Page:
Robbery is theft with violence. A person is guilty of robbery if he or she steals and immediately before or at the time of doing so, and in order to do so, uses force on any person or puts or seeks to put any person in fear of being then and there subjected to force.
Robbery requires proof of the elements of theft together with the additional element of force.
The culpable state of mind for theft, i.e. an intention to deprive the owner of the property must be present. The use of force may be intentional or reckless.
The maximum sentence for robbery is life imprisonment.
Conspiracy to rob is a common law offence.
Robbery is aggravated theft. The accused must steal or attempt to steal. The force or threat or force must be used in order to enable the accused to steal.
The victim must be the custodian of the property so as to have sufficient possession and care of it so that the stealing is constituted as being in his presence. Overpowering a security guard who stands between the accused and their objective constitutes robbery.
Any defence available in respect of theft will be available in respect of robbery. # is a defence to robbery although the circumstances may constitute an assault. This is so even if the person has no right to take the thing concerned by violence.
Force has its ordinary meaning. A slight force may be sufficient. It is not necessary that the victim fears the force. The force must be for the purpose of the theft. Therefore, the force must precede or be simultaneous with the theft. Force may be directed at the victim of the crime or a third person. The threat of force to another person would suffice, provided it is for the purpose of the theft.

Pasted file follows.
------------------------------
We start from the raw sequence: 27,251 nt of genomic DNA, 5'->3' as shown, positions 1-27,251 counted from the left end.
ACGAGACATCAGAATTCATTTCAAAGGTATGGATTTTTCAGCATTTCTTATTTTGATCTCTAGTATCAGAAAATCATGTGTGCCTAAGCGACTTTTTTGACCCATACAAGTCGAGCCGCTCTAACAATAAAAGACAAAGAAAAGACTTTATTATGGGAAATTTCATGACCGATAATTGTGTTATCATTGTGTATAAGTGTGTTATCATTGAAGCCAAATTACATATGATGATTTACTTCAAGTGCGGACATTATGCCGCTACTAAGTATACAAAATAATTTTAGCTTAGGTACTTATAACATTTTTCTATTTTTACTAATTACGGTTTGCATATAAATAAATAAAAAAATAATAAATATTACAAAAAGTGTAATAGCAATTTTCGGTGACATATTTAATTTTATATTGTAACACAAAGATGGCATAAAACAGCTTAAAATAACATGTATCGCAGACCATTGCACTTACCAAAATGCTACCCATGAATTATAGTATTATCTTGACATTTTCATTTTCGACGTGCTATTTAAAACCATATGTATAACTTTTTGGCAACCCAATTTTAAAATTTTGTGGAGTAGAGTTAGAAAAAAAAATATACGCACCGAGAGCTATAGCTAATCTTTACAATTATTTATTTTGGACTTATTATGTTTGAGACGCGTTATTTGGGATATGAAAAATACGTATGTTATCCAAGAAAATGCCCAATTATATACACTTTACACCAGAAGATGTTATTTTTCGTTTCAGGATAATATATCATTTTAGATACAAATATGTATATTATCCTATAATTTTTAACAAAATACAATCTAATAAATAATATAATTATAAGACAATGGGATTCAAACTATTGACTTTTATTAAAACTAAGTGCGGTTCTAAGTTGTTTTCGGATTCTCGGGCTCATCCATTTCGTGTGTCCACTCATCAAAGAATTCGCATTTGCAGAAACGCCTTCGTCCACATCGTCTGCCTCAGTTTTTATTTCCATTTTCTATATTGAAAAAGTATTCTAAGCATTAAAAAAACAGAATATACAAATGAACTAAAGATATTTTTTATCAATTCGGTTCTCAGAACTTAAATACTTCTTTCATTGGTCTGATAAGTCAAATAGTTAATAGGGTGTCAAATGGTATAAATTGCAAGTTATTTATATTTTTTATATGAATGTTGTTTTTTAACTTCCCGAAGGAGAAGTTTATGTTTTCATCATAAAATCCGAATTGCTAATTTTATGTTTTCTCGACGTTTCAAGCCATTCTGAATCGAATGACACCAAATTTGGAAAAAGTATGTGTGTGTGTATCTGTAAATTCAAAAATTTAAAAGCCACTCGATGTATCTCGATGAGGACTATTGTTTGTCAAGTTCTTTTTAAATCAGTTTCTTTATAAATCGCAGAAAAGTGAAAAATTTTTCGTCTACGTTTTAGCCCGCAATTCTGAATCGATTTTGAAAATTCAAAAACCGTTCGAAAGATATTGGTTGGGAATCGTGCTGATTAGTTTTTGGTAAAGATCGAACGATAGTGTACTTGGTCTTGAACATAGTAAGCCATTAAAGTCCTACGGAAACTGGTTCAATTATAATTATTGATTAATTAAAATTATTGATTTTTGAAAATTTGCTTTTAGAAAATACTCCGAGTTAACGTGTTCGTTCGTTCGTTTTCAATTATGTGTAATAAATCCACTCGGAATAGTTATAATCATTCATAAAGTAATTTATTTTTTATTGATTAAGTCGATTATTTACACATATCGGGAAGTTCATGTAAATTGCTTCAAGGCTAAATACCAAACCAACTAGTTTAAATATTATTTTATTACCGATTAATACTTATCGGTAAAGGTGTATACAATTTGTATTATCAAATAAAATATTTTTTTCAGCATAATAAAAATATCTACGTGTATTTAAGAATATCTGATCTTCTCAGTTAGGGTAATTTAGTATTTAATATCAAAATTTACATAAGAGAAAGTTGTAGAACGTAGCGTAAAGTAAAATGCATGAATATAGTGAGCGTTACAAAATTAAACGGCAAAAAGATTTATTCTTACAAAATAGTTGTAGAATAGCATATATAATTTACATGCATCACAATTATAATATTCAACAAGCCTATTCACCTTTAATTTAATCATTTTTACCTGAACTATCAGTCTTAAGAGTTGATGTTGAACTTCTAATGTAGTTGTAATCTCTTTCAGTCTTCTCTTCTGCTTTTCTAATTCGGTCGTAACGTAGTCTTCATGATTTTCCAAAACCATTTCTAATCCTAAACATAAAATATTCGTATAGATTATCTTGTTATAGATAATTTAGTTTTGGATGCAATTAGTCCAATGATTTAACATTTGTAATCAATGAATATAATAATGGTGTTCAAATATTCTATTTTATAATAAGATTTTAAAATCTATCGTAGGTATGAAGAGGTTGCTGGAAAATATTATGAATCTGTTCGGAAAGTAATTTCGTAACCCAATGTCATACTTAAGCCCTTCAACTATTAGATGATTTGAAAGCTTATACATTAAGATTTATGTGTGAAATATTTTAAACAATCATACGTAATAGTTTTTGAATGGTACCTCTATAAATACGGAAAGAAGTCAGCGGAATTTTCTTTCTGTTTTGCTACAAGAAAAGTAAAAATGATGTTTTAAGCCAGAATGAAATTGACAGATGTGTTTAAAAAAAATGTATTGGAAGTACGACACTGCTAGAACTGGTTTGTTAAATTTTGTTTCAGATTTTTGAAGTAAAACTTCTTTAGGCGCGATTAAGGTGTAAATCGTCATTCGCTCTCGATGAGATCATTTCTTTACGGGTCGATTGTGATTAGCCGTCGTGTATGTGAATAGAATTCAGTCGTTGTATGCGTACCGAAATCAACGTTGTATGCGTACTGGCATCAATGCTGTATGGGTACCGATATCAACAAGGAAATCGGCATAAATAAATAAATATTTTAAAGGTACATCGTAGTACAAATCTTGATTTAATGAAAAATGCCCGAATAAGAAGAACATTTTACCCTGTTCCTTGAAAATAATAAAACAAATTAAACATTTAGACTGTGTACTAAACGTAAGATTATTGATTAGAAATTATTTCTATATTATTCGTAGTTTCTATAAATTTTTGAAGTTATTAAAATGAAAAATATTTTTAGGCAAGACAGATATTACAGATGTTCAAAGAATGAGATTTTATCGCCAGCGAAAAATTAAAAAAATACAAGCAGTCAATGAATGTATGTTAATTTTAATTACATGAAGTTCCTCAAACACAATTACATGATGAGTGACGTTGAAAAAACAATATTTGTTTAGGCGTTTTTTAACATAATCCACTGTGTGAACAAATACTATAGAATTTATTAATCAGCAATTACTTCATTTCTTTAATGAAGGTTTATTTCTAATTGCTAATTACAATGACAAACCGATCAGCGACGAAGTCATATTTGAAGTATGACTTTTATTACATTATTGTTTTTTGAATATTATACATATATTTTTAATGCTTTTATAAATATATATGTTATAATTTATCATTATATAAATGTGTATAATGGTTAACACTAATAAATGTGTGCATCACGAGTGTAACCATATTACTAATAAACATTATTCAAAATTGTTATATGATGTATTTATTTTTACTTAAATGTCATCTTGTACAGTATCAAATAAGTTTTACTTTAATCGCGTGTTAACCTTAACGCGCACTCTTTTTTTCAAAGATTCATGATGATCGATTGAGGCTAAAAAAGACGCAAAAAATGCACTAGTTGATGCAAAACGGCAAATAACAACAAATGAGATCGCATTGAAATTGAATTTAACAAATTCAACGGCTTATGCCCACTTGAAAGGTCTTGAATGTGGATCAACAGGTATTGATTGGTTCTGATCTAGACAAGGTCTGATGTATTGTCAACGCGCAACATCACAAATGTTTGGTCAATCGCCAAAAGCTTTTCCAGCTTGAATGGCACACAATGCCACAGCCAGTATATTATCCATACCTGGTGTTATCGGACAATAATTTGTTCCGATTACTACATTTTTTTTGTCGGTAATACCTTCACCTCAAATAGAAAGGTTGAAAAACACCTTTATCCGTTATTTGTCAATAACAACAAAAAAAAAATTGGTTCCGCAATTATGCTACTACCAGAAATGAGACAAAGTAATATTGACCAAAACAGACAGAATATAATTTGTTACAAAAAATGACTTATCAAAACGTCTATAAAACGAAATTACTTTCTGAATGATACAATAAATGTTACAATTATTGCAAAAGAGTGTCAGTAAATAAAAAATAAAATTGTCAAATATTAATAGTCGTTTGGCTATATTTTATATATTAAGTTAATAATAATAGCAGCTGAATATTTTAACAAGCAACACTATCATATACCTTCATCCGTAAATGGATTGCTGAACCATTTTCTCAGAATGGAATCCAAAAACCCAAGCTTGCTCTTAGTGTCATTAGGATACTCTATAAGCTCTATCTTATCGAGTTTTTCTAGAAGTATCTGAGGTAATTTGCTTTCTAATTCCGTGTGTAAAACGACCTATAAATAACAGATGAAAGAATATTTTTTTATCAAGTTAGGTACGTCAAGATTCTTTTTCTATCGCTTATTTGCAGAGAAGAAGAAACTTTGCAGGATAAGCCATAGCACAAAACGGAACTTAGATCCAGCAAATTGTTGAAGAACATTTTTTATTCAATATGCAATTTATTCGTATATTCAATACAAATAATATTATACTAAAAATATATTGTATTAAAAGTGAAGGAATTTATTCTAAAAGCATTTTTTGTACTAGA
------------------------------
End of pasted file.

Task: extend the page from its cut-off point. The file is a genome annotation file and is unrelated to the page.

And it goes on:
The force must be used immediately before or at the time of the theft. The use of force after a theft or an escape does not constitute robbery . The force must be used in order to steal. If force is used, an intent to steal arises later, it is not robbery.
The fact that the victim is not actually put in fear does not prevent robbery if the accused intended to put the victim in fear. An accidental use of force is not sufficient.
Force may be to persons or property. Threat or future force is not sufficient. This may constitute a separate offence. The force must be against a person, not property. However, force applied to property held by a person would indirectly constitute force applied to a person.
The tying up of employees followed by their removal and a stealing out of their presence would constitute robbery. It is sufficient that the victim or its agents are aware of the theft who are compelled by force or fear to submit to it. He may be equally prevented by violence or threat, becoming aware of the theft.